I Want to Make Saving Water Famous

Share on facebook
Share on google
Share on twitter
Share on linkedin
That’s what Mina Guli tells me in an interview before Cirque du Soleil’s One Night for One Drop fundraising event in Las Vegas tonight. Doctors once told Guli that she never would be able to run again. She just finished her third campaign of running 40(!) marathons, a feat that defies description, to raise awareness about saving water.

Guli had to suspend her last campaign after running “only” 62 marathons in 62 days because she broke a leg (explaining the featured image). Guli tells me that the connection with Cirque du Soleil started in Las Vegas when she was invited to a big gala for the 2016 One Night for One Drop event. Colgate became the Colgate teamed up with Cirque du Soleil to take the message to the world.

Colgate spokesperson, Burson Cohn & Wolfe’s Alyssa Matos, tells me that Colgate products are found in two-thirds of households across the world and almost all their products require water usage. Colgate teamed up with Cirque du Soleil to take the message to the world.

Colgate’s #EveryDropCounts campaign debuted in a 2016 Super Bowl spot featuring the hashtag. The connection with Guli came about when Colgate became aware of a runner who was attracting worldwide attention using the exact same hashtag. Kismet!

Guli has devoted 15 years to climate change. She grew up in Australia where saving water was paramount, down to putting buckets under taps. Guli tells me, “I realized two key things, firstly, water is not just a local issue but a global one and that the problems we’re facing are not just Australia’s but global problems.

Guli also helped dispel some of my misconceptions about Las Vegas and water. The city of North Las Vegas has the largest membrane bioreactor (MBR) plant in North America, which serves to reclaim water. Notes Guli, “I spoke to some government officials who say that everyone will be laughing in the other direction because we’ll always be able to get water.”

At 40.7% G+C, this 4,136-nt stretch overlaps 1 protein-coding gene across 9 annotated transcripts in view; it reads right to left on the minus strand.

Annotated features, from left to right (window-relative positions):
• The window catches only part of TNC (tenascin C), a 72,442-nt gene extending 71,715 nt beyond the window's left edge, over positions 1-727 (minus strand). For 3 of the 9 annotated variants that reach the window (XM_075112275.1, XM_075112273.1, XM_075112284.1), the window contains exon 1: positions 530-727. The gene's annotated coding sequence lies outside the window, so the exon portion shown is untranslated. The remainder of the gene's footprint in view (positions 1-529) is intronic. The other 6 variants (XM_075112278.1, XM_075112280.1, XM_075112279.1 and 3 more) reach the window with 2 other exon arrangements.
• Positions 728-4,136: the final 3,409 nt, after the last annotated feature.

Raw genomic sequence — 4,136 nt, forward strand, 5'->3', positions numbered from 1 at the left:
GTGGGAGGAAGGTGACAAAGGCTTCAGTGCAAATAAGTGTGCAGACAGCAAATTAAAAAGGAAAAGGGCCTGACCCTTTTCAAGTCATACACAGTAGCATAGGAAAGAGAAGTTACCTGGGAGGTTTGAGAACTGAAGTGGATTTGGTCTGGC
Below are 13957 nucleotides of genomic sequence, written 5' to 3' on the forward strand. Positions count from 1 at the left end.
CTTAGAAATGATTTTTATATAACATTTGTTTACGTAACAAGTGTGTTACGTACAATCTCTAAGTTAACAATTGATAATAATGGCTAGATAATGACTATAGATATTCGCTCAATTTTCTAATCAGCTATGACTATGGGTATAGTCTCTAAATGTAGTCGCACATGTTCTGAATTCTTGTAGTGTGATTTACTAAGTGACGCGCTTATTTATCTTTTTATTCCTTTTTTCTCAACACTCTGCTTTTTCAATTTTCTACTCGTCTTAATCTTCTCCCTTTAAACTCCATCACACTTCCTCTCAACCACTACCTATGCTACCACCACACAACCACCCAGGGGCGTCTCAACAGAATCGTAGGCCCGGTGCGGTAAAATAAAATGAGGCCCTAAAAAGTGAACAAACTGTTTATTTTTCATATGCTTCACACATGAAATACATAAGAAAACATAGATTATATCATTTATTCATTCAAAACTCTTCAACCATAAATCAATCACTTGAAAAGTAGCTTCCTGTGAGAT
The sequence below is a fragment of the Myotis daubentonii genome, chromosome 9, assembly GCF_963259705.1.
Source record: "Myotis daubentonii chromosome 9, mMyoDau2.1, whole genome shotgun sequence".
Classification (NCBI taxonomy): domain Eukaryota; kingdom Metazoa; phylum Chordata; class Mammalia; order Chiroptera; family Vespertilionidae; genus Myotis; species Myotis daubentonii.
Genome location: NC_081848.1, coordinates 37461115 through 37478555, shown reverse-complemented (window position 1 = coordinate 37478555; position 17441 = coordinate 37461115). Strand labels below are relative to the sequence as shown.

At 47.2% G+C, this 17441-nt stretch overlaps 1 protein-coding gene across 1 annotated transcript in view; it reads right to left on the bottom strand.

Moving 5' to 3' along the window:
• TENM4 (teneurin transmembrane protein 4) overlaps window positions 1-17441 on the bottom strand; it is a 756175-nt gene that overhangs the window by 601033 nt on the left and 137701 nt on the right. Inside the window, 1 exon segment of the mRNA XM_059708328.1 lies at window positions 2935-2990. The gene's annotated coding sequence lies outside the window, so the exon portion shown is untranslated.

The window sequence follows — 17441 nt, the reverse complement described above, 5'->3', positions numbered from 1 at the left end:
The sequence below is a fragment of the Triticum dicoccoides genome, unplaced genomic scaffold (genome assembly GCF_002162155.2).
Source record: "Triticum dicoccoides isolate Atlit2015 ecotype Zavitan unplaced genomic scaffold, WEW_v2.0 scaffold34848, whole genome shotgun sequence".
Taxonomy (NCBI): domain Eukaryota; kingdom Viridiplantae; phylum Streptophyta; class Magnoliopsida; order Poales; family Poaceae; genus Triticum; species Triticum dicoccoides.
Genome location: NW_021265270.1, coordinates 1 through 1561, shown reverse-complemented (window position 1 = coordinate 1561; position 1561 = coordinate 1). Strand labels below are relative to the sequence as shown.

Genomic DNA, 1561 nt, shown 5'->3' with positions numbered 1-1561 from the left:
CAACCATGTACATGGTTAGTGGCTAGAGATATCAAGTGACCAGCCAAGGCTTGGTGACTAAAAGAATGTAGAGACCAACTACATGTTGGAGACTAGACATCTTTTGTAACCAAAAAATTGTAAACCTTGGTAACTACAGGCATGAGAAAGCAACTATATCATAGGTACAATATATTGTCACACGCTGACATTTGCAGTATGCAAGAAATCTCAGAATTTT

She also cited some remarkable statistics:

  • We are all connected to the global water crisis by the things that we use and consume every day. Notes Guli, “Just what you’re wearing today, this one outfit, took more water to make than all the water you drank before you were 14.”
  • The dire prediction is that by 2030 there will be a 40% greater demand for water than the supply of water available.

So Guli decided to do something that would put water on the front of newspapers, saying “I wanted to make saving water famous.”

Like me, Guli is a transformational speaker, so I asked her if she saw any ROI in her awareness-raising efforts. Guli, a former World Bank executive, immediately mentioned KPI (Key Performance Index), a term rarely heard in fund-raising circles. She uses two KPIs. One is monies raised to support water-saving programs. Her second ROI measure is the success of building a community around these types of events and the resulting outreach to water authorities.

Finally, I wanted to know what Guli was going to do after all her remarkable feats. What groundbreaking idea did she have to help push the water envelope? She smiled coyly. Mina Guli will undoubtedly reappear soon on everyone’s radar.

One Night for One Drop will be broadcast nationally on CBS on March 16, ahead of World Water Day, March 22. 🌎